Marterville won the toss and the ball, which it ran out to the twenty-yard line on the kick-off. With Mervie Beach as quarterback the team moved eighty yards in seven plays for a touchdown.

Half of the team hit the Haddon Hills’ back who grabbed Marterville’s kick-off and the ball got away from him. Marterville recovered. One play later Tinker took a hand-off from Mervie Beach and bolted twenty-two yards up the middle for another score.

Rumpel kicked both points after the touchdowns.

Marterville led at the halftime 35 to 0.

Woodie played the entire second half, and the team scored twice more with every boy on the Marterville squad seeing action

Marterville won 49 to 0.

Rumpel kicked seven extra points. He wore his helmet on the first four and allowed his locks to float free in the breeze on the next three.

The following Wednesday, Woodie, Emily and Dr. Bailif went to Washington for the farewell dinner being given for Rembrantdt Rutherford Roberts the retiring executive director of the President’s council for Physical Fitness and sports.

Connie Kynwood and Mrs. Terence Todhunter Nation, Clara Nation, Emily’s mother, drove them to the Newark airport to catch a shuttle plane to the Capital. Clara Nation was a handsome, composed brunette woman with a nice easy smile. Connie suspected her of owning a fey sense of humor.

“I never know whether to call my Emily dear or dimwit,” she said. “But you’ll be glad to know that I locked up the hockey stick with all my emerald and diamond tiaras in the broom closet. Emily thinks that there may be an international conspiracy afoot to pinch her stick, and that Pinkerton guards may be necessary until she gets back.”

“Emily is a love,” said Connie Kynwood.

“She is nonetheless a very irksome bird,” said Clara Nation. “I suppose she will be put on a leash and taken for walks in Washington.”

“Not to worry,” said Connie. She jerked a thumb to the rear of the Nova where Dr. Bailiff took up so much room that Emily and Woodie sat perched like wrens on a twig. “And Congressman Otten will take them in tow when they arrive. They’ll go to the dinner tonight, roost in the Statler, and fly back tomorrow. As you see, Woodie Senior and I aren’t going down either.”

“Her father, of course, fears dire things.”

“Sounds natural enough for a father,” said Connie.

“Oh, not for Emily, for Washington and its environs.”

Connie giggled.

“Yes,” said Mrs. Nation, “He’s very like his daughter.”

“And so, I think, you are,” said Connie softly.

Marius Scopton, the young “intern” from Congressman Otten’s office, met them at the airport and drove them to the Statler Hotel.

“You’ve got three rooms in a row with connecting doors. You’re already registered and I’ve got your keys in my pocket. The dinner is at six in the Carlton Hotel, which is just across the street. Black tie for Dr. Bailiff. And you don’t have a whole lot of time to get pretty. Congressman Otten will meet you there with your tickets and credentials. And, yes, he says, the President will drop by for a few minutes.

“Now, in case I forgot, hello. It’s nice to see you. And, Woodie, I understand you’ve got a football team up there this year to go with that track team.”

“Lots of games yet to play,” said Woodie.

“They’ll love me the way I am,” said Reginald B. Bailiff.

“What’s that, sir?” asked Marius Scopton.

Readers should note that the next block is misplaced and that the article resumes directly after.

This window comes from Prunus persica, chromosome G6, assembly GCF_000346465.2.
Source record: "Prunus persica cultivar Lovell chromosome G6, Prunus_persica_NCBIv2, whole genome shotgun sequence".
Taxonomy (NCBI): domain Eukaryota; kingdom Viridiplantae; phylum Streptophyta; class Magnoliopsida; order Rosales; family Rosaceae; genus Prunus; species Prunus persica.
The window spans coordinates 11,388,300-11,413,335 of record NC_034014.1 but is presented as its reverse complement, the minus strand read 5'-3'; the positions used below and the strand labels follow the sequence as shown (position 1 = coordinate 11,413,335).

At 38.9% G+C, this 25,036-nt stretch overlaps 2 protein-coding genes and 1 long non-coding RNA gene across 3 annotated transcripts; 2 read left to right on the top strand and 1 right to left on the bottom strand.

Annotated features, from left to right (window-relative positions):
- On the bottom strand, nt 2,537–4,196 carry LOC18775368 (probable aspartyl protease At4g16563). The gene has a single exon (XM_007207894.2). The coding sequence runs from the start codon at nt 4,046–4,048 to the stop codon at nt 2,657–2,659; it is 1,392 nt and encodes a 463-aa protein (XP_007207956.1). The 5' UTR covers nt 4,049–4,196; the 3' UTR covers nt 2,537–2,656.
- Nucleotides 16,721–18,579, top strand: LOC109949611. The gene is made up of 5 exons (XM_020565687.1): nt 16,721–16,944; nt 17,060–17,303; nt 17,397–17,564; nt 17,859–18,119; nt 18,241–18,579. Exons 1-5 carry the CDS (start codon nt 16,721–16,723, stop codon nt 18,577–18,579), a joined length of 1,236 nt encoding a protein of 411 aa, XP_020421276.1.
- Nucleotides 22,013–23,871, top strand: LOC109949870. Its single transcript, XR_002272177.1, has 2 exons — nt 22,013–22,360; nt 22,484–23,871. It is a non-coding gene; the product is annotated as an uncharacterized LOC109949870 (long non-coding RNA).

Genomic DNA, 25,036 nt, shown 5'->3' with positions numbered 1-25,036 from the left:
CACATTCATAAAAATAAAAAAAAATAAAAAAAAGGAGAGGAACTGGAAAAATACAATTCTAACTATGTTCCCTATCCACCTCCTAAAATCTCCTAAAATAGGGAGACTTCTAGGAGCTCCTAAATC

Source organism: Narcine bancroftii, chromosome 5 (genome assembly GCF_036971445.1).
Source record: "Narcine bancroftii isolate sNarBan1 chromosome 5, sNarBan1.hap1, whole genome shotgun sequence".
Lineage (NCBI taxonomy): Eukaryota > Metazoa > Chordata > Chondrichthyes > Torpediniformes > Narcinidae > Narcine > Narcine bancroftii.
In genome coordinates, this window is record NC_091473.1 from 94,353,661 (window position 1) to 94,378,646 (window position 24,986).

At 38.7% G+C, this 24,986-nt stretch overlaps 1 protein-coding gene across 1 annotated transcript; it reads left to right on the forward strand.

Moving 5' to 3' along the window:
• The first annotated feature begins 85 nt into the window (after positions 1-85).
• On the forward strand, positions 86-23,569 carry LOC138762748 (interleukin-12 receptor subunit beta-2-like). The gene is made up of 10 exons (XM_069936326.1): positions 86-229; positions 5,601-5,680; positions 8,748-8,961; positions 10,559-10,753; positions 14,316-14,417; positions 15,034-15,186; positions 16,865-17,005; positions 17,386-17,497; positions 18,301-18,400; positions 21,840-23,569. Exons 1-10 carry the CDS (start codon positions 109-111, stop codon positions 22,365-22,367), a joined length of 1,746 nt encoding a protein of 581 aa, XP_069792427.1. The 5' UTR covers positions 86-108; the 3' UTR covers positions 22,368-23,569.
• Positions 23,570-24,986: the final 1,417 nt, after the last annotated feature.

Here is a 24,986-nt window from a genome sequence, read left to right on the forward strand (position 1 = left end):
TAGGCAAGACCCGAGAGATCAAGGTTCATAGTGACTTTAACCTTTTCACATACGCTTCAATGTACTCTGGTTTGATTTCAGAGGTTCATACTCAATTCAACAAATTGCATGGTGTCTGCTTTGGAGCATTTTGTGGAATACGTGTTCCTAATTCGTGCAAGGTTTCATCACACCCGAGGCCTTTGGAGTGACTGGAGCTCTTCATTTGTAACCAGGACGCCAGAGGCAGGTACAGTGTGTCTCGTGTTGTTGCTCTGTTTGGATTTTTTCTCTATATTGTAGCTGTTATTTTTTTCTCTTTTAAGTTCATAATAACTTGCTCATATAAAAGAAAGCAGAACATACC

“No black tie,” said Dr. Bailiff.

Their rooms were in the middle of a corridor on the fourth floor. They conducted a mutual inspection of all of them, put Emily in the middle one, and left the connecting doors unlocked so they could shout at each other or visit. They took showers and dressed.

Woodie and Emily visited each other in their underwear, and Emily showed him her new blue half-slip, which had a teensy thing ruffle at the bottom.

Dr. Bailiff stuck his massive head in at them and rumbled.

“Honi soit qui mal y pense,” he rumbled. It was a French saying that was the motto of some English club called the Order of the Garter and it meant ‘shamed be the one who thinks evil of it’.

Emily and Woodie did not know that Dr. Bailiff was speaking French. Maybe only a Caribbean Frenchman from Haiti or Martinique would have known that Dr. Bailiff was speaking French.

Dr. Bailiff rumbled some more. “I am ready,” he said. He looked like a blue worsted bus. He wore a startling orange necktie.

“Wow,” said Woodie when he saw it. “That tie won’t do, sir,” he said.

“You been seeing Decker Todd?” asked Dr. bailiff suspiciously.

“You got a hot summer sunset lighting up your throat,” said Emily.

Dr. Bailiff withdrew to his quarters. He put on a silver gray necktie with small red dragons in the design.

Woodie wore an oxford gray prep model suit that his mother and father bought for him at Brooks Brothers in New York. He hung out of its sleeves and his anklebones were prominent at the ends of his trousers, but the suit was still fine for church, funerals, graduation exercises and formal dinner parties. Woodie did not wear it often. Further, he had outgrown it, but he could not escape it.

“We will use it until it rots,” said Ballard Kynwood Senior. “It may be the only proof of my single period of solvency during your boyhood. And, if I shrink enough with my old age I may wear it myself.”

“You look nice, Woodie,” said Emily.

Woodie looked at her. He nodded.

“I suppose that’s your idea of high praise,” said Emily. “But I feel very pleased with myself as a girl.”

Emily was a poem in simplicity. Her dress was Williamsburg blue. A plain ruff of white collar encircled her throat and from it a line of quarter-sized white buttons marched south to her hemline, which flared ever so slightly as she moved. And her shiny black shoes had heels. She put a dark blue coat over her dress.

The three of them moved down the corridor toward the elevator.

“We don’t need coats to walk across the street, Woodie,” said Dr. Bailiff.

Chapter One Chapter Two Chapter Three Chapter Four Chapter Five
Chapter Six Chapter Seven Chapter Eight Chapter Nine Chapter Ten
Chapter Eleven Chapter Twelve Chapter Thirteen Chapter Fourteen Chapter Fifteen
Chapter Sixteen Chapter Seventeen Chapter Eighteen Chapter Nineteen Chapter Twenty
Chapter Twenty One Chapter Twenty Two Chapter Twenty Three Chapter Twenty Four Chapter Twenty Six
Chapter Twenty Seven Chapter Twenty Eight Chapter Twenty Nine Chapter Thirty